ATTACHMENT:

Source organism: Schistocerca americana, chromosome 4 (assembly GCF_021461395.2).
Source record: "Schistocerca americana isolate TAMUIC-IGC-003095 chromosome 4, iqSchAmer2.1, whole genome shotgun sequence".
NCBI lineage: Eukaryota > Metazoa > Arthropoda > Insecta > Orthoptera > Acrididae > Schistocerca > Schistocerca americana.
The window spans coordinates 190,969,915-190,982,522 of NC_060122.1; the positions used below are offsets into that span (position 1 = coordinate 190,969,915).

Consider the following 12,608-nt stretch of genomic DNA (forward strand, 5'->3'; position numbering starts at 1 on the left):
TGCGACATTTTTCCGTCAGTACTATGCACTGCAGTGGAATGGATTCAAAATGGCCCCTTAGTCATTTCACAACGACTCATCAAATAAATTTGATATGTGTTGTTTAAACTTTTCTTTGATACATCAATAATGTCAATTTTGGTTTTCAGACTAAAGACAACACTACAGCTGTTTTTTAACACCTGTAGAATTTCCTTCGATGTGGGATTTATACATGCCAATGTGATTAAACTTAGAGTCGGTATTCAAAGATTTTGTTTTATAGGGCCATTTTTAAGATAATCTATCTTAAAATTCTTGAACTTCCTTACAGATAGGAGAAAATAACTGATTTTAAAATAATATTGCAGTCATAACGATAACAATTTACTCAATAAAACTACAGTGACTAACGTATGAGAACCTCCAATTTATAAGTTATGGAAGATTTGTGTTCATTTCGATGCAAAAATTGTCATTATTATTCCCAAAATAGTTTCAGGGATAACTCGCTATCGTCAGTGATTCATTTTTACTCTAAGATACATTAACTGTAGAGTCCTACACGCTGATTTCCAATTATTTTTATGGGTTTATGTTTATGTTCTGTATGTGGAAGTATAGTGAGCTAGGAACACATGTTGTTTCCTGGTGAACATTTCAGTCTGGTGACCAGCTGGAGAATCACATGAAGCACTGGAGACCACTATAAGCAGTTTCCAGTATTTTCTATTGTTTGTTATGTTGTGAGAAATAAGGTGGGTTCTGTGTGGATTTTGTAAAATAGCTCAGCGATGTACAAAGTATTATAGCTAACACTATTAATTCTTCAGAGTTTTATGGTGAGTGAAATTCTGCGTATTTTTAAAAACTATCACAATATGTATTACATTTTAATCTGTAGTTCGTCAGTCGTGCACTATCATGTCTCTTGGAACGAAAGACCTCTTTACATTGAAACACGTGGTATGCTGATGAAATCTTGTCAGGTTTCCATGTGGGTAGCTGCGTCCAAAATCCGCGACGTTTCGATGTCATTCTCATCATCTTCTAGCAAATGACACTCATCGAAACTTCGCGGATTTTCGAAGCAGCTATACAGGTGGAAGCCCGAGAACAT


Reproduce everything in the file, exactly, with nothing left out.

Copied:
Source organism: Schistocerca americana, chromosome 4 (assembly GCF_021461395.2).
Source record: "Schistocerca americana isolate TAMUIC-IGC-003095 chromosome 4, iqSchAmer2.1, whole genome shotgun sequence".
NCBI lineage: Eukaryota > Metazoa > Arthropoda > Insecta > Orthoptera > Acrididae > Schistocerca > Schistocerca americana.
The window spans coordinates 190,969,915-190,982,522 of NC_060122.1; the positions used below are offsets into that span (position 1 = coordinate 190,969,915).

Consider the following 12,608-nt stretch of genomic DNA (forward strand, 5'->3'; position numbering starts at 1 on the left):
TGCGACATTTTTCCGTCAGTACTATGCACTGCAGTGGAATGGATTCAAAATGGCCCCTTAGTCATTTCACAACGACTCATCAAATAAATTTGATATGTGTTGTTTAAACTTTTCTTTGATACATCAATAATGTCAATTTTGGTTTTCAGACTAAAGACAACACTACAGCTGTTTTTTAACACCTGTAGAATTTCCTTCGATGTGGGATTTATACATGCCAATGTGATTAAACTTAGAGTCGGTATTCAAAGATTTTGTTTTATAGGGCCATTTTTAAGATAATCTATCTTAAAATTCTTGAACTTCCTTACAGATAGGAGAAAATAACTGATTTTAAAATAATATTGCAGTCATAACGATAACAATTTACTCAATAAAACTACAGTGACTAACGTATGAGAACCTCCAATTTATAAGTTATGGAAGATTTGTGTTCATTTCGATGCAAAAATTGTCATTATTATTCCCAAAATAGTTTCAGGGATAACTCGCTATCGTCAGTGATTCATTTTTACTCTAAGATACATTAACTGTAGAGTCCTACACGCTGATTTCCAATTATTTTTATGGGTTTATGTTTATGTTCTGTATGTGGAAGTATAGTGAGCTAGGAACACATGTTGTTTCCTGGTGAACATTTCAGTCTGGTGACCAGCTGGAGAATCACATGAAGCACTGGAGACCACTATAAGCAGTTTCCAGTATTTTCTATTGTTTGTTATGTTGTGAGAAATAAGGTGGGTTCTGTGTGGATTTTGTAAAATAGCTCAGCGATGTACAAAGTATTATAGCTAACACTATTAATTCTTCAGAGTTTTATGGTGAGTGAAATTCTGCGTATTTTTAAAAACTATCACAATATGTATTACATTTTAATCTGTAGTTCGTCAGTCGTGCACTATCATGTCTCTTGGAACGAAAGACCTCTTTACATTGAAACACGTGGTATGCTGATGAAATCTTGTCAGGTTTCCATGTGGGTAGCTGCGTCCAAAATCCGCGACGTTTCGATGTCATTCTCATCATCTTCTAGCAAATGACACTCATCGAAACTTCGCGGATTTTCGAAGCAGCTATACAGGTGGAAGCCCGAGAACAT